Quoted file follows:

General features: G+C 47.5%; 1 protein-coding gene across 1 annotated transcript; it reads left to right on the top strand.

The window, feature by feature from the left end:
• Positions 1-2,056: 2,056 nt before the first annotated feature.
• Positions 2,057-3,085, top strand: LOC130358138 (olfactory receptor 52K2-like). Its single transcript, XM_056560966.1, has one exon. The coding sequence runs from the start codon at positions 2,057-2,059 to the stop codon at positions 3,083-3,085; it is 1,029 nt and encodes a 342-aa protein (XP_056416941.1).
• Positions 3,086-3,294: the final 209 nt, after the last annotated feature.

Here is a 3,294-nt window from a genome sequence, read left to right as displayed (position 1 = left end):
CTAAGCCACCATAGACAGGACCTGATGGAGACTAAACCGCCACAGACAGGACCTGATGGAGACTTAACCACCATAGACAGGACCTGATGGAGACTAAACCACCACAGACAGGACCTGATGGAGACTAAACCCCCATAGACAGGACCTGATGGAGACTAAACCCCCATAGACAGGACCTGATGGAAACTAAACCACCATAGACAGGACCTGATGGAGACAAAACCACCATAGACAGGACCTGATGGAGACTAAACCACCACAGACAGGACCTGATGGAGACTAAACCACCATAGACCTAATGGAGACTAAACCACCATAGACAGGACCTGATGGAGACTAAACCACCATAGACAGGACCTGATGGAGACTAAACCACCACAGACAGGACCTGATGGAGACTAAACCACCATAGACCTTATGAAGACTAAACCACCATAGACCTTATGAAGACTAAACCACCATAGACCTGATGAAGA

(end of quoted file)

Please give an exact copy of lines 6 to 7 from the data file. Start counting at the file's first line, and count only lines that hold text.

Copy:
Here is a 3,294-nt window from a genome sequence, read left to right as displayed (position 1 = left end):
CTAAGCCACCATAGACAGGACCTGATGGAGACTAAACCGCCACAGACAGGACCTGATGGAGACTTAACCACCATAGACAGGACCTGATGGAGACTAAACCACCACAGACAGGACCTGATGGAGACTAAACCCCCATAGACAGGACCTGATGGAGACTAAACCCCCATAGACAGGACCTGATGGAAACTAAACCACCATAGACAGGACCTGATGGAGACAAAACCACCATAGACAGGACCTGATGGAGACTAAACCACCACAGACAGGACCTGATGGAGACTAAACCACCATAGACCTAATGGAGACTAAACCACCATAGACAGGACCTGATGGAGACTAAACCACCATAGACAGGACCTGATGGAGACTAAACCACCACAGACAGGACCTGATGGAGACTAAACCACCATAGACCTTATGAAGACTAAACCACCATAGACCTTATGAAGACTAAACCACCATAGACCTGATGAAGA